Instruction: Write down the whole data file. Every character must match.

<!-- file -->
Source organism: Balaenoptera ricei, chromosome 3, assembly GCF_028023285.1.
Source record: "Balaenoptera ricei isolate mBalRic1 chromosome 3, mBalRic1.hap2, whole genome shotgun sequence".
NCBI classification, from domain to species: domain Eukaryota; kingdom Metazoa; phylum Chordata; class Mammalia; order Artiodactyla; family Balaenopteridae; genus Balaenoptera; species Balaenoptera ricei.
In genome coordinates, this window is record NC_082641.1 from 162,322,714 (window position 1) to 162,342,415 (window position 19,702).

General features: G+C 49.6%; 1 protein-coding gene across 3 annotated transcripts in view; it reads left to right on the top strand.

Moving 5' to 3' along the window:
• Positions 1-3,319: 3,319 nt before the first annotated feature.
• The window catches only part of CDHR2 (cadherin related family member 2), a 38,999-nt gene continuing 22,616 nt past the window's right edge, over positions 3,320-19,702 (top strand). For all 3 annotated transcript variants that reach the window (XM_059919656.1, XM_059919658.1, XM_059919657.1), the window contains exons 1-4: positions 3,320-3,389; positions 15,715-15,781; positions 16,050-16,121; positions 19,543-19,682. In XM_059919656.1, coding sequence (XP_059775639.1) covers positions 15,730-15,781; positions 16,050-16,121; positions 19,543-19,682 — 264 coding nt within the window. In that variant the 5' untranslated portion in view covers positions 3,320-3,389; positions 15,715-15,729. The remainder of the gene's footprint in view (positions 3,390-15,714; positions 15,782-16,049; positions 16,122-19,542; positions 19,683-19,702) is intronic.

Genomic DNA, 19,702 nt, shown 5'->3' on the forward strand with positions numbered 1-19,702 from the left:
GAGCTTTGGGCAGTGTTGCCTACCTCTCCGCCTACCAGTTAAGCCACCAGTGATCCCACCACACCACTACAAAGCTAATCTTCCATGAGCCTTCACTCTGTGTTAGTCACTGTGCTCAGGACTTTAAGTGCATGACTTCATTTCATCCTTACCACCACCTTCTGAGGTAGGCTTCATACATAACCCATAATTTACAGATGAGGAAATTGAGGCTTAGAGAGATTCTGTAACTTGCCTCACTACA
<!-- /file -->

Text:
Source organism: Balaenoptera ricei, chromosome 3, assembly GCF_028023285.1.
Source record: "Balaenoptera ricei isolate mBalRic1 chromosome 3, mBalRic1.hap2, whole genome shotgun sequence".
NCBI classification, from domain to species: domain Eukaryota; kingdom Metazoa; phylum Chordata; class Mammalia; order Artiodactyla; family Balaenopteridae; genus Balaenoptera; species Balaenoptera ricei.
In genome coordinates, this window is record NC_082641.1 from 162,322,714 (window position 1) to 162,342,415 (window position 19,702).

General features: G+C 49.6%; 1 protein-coding gene across 3 annotated transcripts in view; it reads left to right on the top strand.

Moving 5' to 3' along the window:
• Positions 1-3,319: 3,319 nt before the first annotated feature.
• The window catches only part of CDHR2 (cadherin related family member 2), a 38,999-nt gene continuing 22,616 nt past the window's right edge, over positions 3,320-19,702 (top strand). For all 3 annotated transcript variants that reach the window (XM_059919656.1, XM_059919658.1, XM_059919657.1), the window contains exons 1-4: positions 3,320-3,389; positions 15,715-15,781; positions 16,050-16,121; positions 19,543-19,682. In XM_059919656.1, coding sequence (XP_059775639.1) covers positions 15,730-15,781; positions 16,050-16,121; positions 19,543-19,682 — 264 coding nt within the window. In that variant the 5' untranslated portion in view covers positions 3,320-3,389; positions 15,715-15,729. The remainder of the gene's footprint in view (positions 3,390-15,714; positions 15,782-16,049; positions 16,122-19,542; positions 19,683-19,702) is intronic.

Genomic DNA, 19,702 nt, shown 5'->3' on the forward strand with positions numbered 1-19,702 from the left:
GAGCTTTGGGCAGTGTTGCCTACCTCTCCGCCTACCAGTTAAGCCACCAGTGATCCCACCACACCACTACAAAGCTAATCTTCCATGAGCCTTCACTCTGTGTTAGTCACTGTGCTCAGGACTTTAAGTGCATGACTTCATTTCATCCTTACCACCACCTTCTGAGGTAGGCTTCATACATAACCCATAATTTACAGATGAGGAAATTGAGGCTTAGAGAGATTCTGTAACTTGCCTCACTACA